Mortgage pros say that paying a little extra each month can shave about eight years’ worth of payments off the average 30-year loan, saving homeowners tens of thousands of dollars in interest.

The newfangled accelerated mortgage plans are more aggressive because they commit all of a person’s discretionary income to paying down principal. You’re not saving; you’re not investing in stocks. The system is predicated on having no other financial goal except to rid yourself of your mortgage.

If all goes according to plan, the system can knock about 20 years off a 30-year loan.


One of the most widely used accelerated mortgage software programs is sold by a Utah company called United First Financial. It costs $3,500 and requires users to stay on top of entering all necessary data to calculate optimal monthly mortgage payments.

United First Financial says it has about 10,000 customers nationwide.

“It’s a great contribution that we’re making to the American family,” said Greg Somerville, a California sales agent for the company.

He said sales have gotten tougher in recent months because of the anemic housing market. As the value of people’s homes declines, the available equity for lines of credit evaporates.


As a result, Somerville said he’s increasingly steering customers into accelerated mortgage plans that hinge not on lines of credit but on credit cards.

You heard that right. In such cases, you’re borrowing from a credit card to pay down your mortgage. And you’d better hope you don’t miss any card payments or you’ll get slapped with a passel of late fees and see your interest rate soar to around 30%.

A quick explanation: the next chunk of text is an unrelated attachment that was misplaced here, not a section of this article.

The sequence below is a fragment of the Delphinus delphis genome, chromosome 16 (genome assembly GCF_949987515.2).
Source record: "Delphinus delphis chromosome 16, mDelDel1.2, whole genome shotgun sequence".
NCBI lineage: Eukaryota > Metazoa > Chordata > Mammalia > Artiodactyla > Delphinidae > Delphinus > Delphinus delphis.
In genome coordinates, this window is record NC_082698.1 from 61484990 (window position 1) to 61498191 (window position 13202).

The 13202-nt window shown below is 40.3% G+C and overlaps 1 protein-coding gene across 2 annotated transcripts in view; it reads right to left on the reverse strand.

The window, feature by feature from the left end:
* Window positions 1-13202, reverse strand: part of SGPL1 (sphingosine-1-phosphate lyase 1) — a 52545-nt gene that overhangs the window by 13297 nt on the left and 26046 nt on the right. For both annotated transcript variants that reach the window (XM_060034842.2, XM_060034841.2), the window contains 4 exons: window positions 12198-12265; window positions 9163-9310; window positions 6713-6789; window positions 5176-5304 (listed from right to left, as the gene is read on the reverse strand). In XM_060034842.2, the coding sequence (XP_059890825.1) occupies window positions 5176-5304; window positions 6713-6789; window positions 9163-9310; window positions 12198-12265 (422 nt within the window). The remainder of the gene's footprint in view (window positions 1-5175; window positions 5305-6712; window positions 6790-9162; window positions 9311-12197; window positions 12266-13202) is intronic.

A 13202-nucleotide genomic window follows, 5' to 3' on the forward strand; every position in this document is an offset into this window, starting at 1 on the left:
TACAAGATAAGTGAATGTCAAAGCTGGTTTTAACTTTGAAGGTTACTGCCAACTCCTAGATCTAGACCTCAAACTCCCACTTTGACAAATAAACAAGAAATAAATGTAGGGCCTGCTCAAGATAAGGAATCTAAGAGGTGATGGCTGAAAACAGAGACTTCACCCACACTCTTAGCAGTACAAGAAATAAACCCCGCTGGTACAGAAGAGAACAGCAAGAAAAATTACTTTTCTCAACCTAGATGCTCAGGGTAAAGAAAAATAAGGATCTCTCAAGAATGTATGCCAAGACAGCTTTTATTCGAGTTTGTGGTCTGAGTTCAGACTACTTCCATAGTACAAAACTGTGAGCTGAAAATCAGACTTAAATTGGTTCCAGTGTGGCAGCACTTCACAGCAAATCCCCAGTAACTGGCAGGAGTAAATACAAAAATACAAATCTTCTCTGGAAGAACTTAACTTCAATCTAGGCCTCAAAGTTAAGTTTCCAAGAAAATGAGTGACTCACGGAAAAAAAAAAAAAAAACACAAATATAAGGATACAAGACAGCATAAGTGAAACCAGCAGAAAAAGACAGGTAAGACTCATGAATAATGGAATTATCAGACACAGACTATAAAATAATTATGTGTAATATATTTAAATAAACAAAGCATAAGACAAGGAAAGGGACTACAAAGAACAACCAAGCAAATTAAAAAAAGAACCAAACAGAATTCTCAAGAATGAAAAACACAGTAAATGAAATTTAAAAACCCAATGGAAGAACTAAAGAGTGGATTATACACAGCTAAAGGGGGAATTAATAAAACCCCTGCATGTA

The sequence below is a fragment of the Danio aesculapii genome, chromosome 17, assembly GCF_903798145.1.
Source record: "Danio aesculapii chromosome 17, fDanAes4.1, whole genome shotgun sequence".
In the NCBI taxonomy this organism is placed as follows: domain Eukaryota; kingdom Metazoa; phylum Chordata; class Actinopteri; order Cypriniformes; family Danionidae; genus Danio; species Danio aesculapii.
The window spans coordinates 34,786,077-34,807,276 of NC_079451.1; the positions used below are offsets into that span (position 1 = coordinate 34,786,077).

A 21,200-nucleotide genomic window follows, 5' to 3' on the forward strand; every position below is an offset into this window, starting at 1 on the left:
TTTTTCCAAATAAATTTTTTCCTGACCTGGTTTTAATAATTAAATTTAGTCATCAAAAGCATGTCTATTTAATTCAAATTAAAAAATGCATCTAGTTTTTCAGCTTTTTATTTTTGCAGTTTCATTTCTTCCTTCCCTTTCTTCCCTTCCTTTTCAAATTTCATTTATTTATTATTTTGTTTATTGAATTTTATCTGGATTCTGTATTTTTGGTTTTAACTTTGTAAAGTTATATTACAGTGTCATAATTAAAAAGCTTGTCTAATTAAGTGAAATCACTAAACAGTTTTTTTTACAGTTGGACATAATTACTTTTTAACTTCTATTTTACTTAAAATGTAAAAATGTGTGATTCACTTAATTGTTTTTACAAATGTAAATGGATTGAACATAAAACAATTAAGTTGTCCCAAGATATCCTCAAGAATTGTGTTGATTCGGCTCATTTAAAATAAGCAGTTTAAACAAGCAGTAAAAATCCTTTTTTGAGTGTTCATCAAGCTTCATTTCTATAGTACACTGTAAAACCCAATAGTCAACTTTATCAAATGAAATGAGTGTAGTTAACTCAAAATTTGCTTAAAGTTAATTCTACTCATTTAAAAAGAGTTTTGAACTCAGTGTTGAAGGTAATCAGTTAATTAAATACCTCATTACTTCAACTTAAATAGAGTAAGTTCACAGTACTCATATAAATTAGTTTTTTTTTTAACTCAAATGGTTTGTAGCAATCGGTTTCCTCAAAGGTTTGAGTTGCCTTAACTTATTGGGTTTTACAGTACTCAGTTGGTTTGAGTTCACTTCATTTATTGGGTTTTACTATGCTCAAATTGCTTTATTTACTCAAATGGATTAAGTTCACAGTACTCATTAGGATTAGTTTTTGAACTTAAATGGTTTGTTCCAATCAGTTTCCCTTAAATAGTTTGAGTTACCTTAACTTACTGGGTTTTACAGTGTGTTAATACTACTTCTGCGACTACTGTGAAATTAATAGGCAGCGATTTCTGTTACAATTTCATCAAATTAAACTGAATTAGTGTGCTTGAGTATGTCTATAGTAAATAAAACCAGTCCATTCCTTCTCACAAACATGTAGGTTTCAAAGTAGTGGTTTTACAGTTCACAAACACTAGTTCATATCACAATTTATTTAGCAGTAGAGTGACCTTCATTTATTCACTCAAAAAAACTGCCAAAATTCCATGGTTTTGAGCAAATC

“This just makes people be even more disciplined with the program,” Somerville said.

That, or it results in people’s ruin.


Ted Grose, a West L.A. mortgage broker and former president of the California Assn. of Mortgage Brokers, said tying your mortgage to a credit card is like playing with fire.

“Credit card debt is exceedingly dangerous,” he said.

His advice for people interested in accelerated mortgage systems is to stick to lines of credit and to minimize the potential for human error. Grose said he tells clients to look into plans that are largely automated and don’t require laborious bookkeeping on the computer.

One such alternative is offered by a San Ramon, Calif., company called CMG Financial Services. Rather than selling software, it offers lines of credit that replace your primary mortgage and that also come with built-in checking accounts.


The idea here is that by depositing your paycheck directly to your equity line, you’ll be in a position to devote more discretionary funds to paying off the loan after meeting other expenses.

The company says it has about 6,500 clients using the service.

When I first heard about accelerated mortgages, I figured they must be a scam. As best as I can tell, they’re not.

But the plans require steady positive cash flow and an ability to resist eating into your home’s equity even though that checkbook in your pocket is making it tantalizingly easy to go out and buy that pricey Prius you’ve had your eye on for months.


Me, I’ll stick with paying an extra hundred bucks toward my principal each month. It ain’t flashy, but I’m not losing any sleep at night.